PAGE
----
At party conference in Glasgow, I heard Scotland’s governing party demand a future distinctly different from the one being sketched out in Westminster. 

Nicola Sturgeon described Glasgow as the “dear green city” in her opening address to the SNP party conference, which may surprise anyone raised on a diet of Ken Loach films. In fact, if you’re a fan of faded grandeur and nostalgic parks, there are few places to beat it. My morning walk to conference took me past chipped sandstone tenements, over a bridge across the mysterious, twisting River Kelvin, and through a long avenue of autumnal trees in Kelvingrove Park. In the evenings, the skyline bristled with Victorian Gothic university buildings and church spires, and the hipster bars turned on their lights.

In between these two walks, I heard Scotland’s governing party demand a future distinctly different from the one being sketched out in Westminster. Glasgow’s claim to being the UK’s second city expired long ago but I wonder if, post-Brexit, there might be a case for reviving it.



Scottish politics may never have looked more interesting, but at least one Glasgow taxi driver is already over it. All he hears in the back of his cab is “politics, fitba and religion”, he complained when he picked me up from the station. The message didn’t seem to have reached SNP delegates at the conference centre on the Clyde, who cheered any mention of another referendum.

The First Minister, though, seems to have sensed the nation’s weariness. Support for independence has fallen from 47 per cent in June (Survation) to 39 per cent in October (BMG Research). Sturgeon made headlines with the announcement of a draft referendum bill, but read her speeches carefully and nothing is off the table. SNP politicians made the same demands again and again – devolved control of immigration and access to the single market. None ruled out these happening while remaining in the UK.

If Sturgeon does want a soft Brexit deal, though, she must secure it fast. Most experts agree that it would be far easier for an independent Scotland to inherit Britain’s EU membership than for it to reapply. Once Article 50 is triggered, the SNP will be in a race against the clock.


The hare and the tortoise

If anyone is still in doubt about the SNP’s position, look who won the deputy leadership race. Angus Robertson, the gradualist leader of the party in the Commons, saw off a referendum-minded challenger, Tommy Sheppard, with 52.5 per cent of the vote.

Conference would be nothing without an independence rally, and on the final day supporters gathered for one outside. A stall sold “Indyref 2” T-shirts but the grass-roots members I spoke to were patient, at least for now. William Prowse, resplendent in a kilt and a waistcoat covered in pro-indy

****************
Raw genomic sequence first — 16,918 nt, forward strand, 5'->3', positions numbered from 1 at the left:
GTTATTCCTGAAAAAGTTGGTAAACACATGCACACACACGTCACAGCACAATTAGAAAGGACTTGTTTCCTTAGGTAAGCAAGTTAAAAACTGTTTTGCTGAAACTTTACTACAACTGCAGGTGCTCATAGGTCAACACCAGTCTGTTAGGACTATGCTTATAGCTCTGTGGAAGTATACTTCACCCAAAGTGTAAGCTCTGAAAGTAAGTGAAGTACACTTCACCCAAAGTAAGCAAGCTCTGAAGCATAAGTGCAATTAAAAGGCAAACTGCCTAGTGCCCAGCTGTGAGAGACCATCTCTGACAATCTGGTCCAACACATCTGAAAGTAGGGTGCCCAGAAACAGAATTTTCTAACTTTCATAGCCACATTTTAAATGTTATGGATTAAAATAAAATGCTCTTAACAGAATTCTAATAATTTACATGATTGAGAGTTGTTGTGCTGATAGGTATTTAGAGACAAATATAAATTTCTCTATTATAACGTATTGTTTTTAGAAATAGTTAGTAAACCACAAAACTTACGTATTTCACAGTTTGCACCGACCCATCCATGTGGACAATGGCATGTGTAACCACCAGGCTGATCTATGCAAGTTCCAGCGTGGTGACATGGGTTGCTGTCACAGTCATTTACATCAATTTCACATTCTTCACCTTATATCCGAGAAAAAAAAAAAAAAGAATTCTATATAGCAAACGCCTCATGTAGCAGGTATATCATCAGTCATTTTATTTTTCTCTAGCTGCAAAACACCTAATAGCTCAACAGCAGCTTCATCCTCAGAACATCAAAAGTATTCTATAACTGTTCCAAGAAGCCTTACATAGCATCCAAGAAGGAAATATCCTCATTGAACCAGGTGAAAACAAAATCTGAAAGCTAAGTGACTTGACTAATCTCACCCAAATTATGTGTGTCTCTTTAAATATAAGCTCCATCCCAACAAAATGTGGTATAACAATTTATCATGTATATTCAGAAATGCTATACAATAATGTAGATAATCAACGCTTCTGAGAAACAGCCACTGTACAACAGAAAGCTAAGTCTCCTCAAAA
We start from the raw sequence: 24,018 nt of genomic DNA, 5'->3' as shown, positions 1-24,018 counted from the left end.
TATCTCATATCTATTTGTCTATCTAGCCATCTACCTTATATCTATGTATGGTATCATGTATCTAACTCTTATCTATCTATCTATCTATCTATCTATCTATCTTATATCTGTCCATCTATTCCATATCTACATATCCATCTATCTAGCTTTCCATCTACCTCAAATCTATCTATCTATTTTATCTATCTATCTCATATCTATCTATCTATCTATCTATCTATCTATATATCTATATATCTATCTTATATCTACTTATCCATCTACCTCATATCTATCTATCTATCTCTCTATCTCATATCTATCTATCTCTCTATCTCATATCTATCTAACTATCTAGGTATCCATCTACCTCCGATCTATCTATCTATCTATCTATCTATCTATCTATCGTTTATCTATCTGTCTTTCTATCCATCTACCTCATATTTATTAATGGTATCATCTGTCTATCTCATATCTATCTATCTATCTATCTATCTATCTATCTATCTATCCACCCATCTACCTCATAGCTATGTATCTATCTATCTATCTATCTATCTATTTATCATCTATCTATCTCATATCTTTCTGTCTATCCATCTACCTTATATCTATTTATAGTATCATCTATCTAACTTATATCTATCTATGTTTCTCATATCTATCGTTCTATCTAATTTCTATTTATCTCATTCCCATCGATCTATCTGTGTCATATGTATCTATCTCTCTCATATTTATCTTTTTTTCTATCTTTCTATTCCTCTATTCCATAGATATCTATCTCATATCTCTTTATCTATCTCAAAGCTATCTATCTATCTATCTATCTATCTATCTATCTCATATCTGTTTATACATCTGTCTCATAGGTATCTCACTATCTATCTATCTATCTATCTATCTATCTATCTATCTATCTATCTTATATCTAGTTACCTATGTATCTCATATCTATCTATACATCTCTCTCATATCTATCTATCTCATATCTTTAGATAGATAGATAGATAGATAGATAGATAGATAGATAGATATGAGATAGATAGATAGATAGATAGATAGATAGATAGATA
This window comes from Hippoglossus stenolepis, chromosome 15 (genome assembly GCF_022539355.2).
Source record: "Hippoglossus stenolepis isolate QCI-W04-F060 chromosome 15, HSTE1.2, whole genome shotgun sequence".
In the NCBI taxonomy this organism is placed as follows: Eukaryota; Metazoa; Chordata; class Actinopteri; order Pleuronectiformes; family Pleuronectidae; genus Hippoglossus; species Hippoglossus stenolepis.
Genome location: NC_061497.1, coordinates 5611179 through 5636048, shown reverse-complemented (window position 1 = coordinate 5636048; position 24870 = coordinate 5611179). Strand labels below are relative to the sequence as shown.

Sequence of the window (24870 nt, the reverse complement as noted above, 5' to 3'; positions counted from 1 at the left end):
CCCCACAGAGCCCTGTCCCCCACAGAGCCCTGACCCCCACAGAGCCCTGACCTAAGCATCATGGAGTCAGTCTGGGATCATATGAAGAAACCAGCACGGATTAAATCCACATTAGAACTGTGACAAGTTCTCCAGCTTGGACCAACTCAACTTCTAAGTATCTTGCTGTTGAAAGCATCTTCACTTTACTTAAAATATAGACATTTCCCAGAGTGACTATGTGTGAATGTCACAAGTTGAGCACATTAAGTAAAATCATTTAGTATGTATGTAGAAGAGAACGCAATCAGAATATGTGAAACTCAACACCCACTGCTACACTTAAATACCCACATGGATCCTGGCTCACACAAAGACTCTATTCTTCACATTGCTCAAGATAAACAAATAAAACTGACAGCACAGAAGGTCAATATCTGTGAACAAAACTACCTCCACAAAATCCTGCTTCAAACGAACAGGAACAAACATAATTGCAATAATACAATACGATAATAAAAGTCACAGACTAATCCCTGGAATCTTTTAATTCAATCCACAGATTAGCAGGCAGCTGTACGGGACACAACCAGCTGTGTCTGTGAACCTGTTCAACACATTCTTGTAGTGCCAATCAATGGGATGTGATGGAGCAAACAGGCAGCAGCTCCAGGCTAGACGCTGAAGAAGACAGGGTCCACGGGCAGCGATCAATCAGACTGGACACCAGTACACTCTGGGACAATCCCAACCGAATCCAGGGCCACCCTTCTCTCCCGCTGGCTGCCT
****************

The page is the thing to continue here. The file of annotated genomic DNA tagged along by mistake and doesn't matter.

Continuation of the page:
badges, remains supportive of Sturgeon. “The reason she has not called an Indy 2 vote
is we need to have the right numbers,” he told me. “She’s playing the right game.”

Jordi McArthur, a member for 30 years, stood nearby waving a flagpole with the Scottish, Welsh and Catalan flags side by side. “We’re happy to wait until we know what is happening with Brexit,” he said. “But at the same time, we want a referendum. It won’t be Nicola’s choice. It will be the grass roots’ choice.”


No Gerrymandering

Party leaders may come and go, but SNP members can rely on one thing at conference – the stage invasions of the pensioner Gerry Fisher. A legendary dissenter, Fisher refused this year to play along with the party’s embrace of the EU. Clutching the
lectern stubbornly, he told members: “Don’t tell me that you can be independent and a member of the EU. It’s factually rubbish.” In the press room, where conference proceedings were shown unrelentingly on a big screen, hacks stopped what they were doing to cheer him on.


Back to black

No SNP conference would be complete without a glimpse of Mhairi Black, the straight-talking slayer of Douglas Alexander and Westminster’s Baby of the House. She is a celebrity among my millennial friends – a video of her maiden Commons speech has been watched more than 700,000 times – and her relative silence in recent months is making them anxious.

I was determined to track her down, so I set my alarm for an unearthly hour and joined a queue of middle-aged women at an early-morning fringe event. The SNP has taken up the cause of the Waspi (Women Against State Pension Inequality) campaign, run by a group of women born in the 1950s whose retirement age has been delayed and are demanding compensation. Black, who is 22, has become their most ­articulate spokeswoman.

The event started but her chair remained unfilled. When she did arrive, halfway through the session, it was straight from the airport. She gave a rip-roaring speech that momentarily convinced even Waspi sceptics like me, and then dashed off to her next appointment.


Family stories

Woven through the SNP conference was an argument about the benefits of immigration (currently controlled by Westminster). This culminated in an appearance by the Brain family, whose attempt to resist deportation back to Australia has made them a national cause célèbre. (Their young son has learned to speak Gaelic.) Yet for me, the most emotional moment of the conference was when another family, the Chhokars, stepped on stage. Surjit Singh Chhokar was murdered in 1998, but it took 17 years of campaigning and a change in double jeopardy laws before his killer could be brought to justice.

As Aamer Anwar, the family’s solicitor, told the story of “Scotland’s Stephen Lawrence”, Chhokar’s mother and sister stood listening silently, still stricken with grief. After he finished, the delegates gave the family a standing ovation.

Julia Rampen is the editor of The Staggers, the New Statesman’s politics blog

Julia Rampen is the editor of The Staggers, The New Statesman's online rolling politics blog. She was previously deputy editor at Mirror Money Online and has worked as a financial journalist for several trade magazines. 

This article first appeared in the 20 October 2016 issue of the New Statesman, Brothers in blood